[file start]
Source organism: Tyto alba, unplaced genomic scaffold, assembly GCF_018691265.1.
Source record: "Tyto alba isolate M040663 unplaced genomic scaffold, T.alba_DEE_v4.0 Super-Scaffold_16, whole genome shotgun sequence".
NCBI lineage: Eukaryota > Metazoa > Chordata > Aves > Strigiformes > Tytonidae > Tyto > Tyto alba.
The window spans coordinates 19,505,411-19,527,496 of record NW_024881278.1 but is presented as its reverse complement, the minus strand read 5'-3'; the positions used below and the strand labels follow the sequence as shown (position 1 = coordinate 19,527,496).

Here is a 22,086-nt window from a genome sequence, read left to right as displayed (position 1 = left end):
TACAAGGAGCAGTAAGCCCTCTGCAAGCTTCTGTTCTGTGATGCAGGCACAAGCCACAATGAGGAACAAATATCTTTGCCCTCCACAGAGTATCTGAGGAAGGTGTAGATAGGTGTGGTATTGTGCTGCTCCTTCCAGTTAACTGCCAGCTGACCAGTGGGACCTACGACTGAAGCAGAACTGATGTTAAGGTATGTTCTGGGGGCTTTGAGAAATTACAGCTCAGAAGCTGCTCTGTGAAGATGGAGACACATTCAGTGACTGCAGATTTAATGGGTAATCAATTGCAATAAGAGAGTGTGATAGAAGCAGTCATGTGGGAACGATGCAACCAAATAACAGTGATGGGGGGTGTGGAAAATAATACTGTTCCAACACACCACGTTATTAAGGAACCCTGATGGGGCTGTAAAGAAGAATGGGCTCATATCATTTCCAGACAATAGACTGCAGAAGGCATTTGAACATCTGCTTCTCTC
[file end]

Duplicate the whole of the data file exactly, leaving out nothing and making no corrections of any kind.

Source organism: Tyto alba, unplaced genomic scaffold, assembly GCF_018691265.1.
Source record: "Tyto alba isolate M040663 unplaced genomic scaffold, T.alba_DEE_v4.0 Super-Scaffold_16, whole genome shotgun sequence".
NCBI lineage: Eukaryota > Metazoa > Chordata > Aves > Strigiformes > Tytonidae > Tyto > Tyto alba.
The window spans coordinates 19,505,411-19,527,496 of record NW_024881278.1 but is presented as its reverse complement, the minus strand read 5'-3'; the positions used below and the strand labels follow the sequence as shown (position 1 = coordinate 19,527,496).

Here is a 22,086-nt window from a genome sequence, read left to right as displayed (position 1 = left end):
TACAAGGAGCAGTAAGCCCTCTGCAAGCTTCTGTTCTGTGATGCAGGCACAAGCCACAATGAGGAACAAATATCTTTGCCCTCCACAGAGTATCTGAGGAAGGTGTAGATAGGTGTGGTATTGTGCTGCTCCTTCCAGTTAACTGCCAGCTGACCAGTGGGACCTACGACTGAAGCAGAACTGATGTTAAGGTATGTTCTGGGGGCTTTGAGAAATTACAGCTCAGAAGCTGCTCTGTGAAGATGGAGACACATTCAGTGACTGCAGATTTAATGGGTAATCAATTGCAATAAGAGAGTGTGATAGAAGCAGTCATGTGGGAACGATGCAACCAAATAACAGTGATGGGGGGTGTGGAAAATAATACTGTTCCAACACACCACGTTATTAAGGAACCCTGATGGGGCTGTAAAGAAGAATGGGCTCATATCATTTCCAGACAATAGACTGCAGAAGGCATTTGAACATCTGCTTCTCTC